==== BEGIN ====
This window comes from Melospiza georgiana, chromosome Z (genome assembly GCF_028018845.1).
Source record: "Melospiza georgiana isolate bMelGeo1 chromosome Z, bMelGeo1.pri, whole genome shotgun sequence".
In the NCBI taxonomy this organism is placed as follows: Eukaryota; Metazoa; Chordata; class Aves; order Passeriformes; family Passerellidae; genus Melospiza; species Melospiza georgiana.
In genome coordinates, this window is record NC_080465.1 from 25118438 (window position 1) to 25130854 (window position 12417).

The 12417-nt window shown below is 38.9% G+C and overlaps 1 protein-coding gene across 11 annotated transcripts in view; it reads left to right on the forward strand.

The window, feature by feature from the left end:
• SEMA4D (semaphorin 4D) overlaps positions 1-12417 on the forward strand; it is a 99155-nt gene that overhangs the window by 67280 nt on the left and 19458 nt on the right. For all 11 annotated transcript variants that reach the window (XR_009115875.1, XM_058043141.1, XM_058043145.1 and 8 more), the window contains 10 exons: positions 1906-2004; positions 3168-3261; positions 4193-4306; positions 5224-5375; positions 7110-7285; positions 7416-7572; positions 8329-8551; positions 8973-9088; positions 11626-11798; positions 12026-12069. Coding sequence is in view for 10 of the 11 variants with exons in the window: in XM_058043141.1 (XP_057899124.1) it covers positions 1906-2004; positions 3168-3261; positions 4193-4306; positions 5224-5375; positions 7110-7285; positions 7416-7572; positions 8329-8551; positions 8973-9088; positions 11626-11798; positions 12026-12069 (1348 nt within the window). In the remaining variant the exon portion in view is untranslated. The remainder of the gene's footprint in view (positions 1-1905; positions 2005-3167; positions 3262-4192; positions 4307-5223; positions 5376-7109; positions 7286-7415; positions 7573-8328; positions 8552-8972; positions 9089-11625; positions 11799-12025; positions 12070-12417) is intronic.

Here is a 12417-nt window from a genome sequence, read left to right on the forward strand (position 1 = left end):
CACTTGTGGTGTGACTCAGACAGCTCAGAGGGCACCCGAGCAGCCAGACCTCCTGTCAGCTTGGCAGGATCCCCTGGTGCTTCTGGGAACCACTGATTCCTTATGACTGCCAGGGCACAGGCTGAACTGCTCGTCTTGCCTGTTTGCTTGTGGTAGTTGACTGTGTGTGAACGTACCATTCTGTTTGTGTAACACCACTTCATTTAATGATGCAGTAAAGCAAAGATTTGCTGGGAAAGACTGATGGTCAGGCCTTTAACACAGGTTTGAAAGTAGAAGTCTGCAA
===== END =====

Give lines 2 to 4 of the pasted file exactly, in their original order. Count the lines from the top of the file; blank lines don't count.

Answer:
Source record: "Melospiza georgiana isolate bMelGeo1 chromosome Z, bMelGeo1.pri, whole genome shotgun sequence".
In the NCBI taxonomy this organism is placed as follows: Eukaryota; Metazoa; Chordata; class Aves; order Passeriformes; family Passerellidae; genus Melospiza; species Melospiza georgiana.
In genome coordinates, this window is record NC_080465.1 from 25118438 (window position 1) to 25130854 (window position 12417).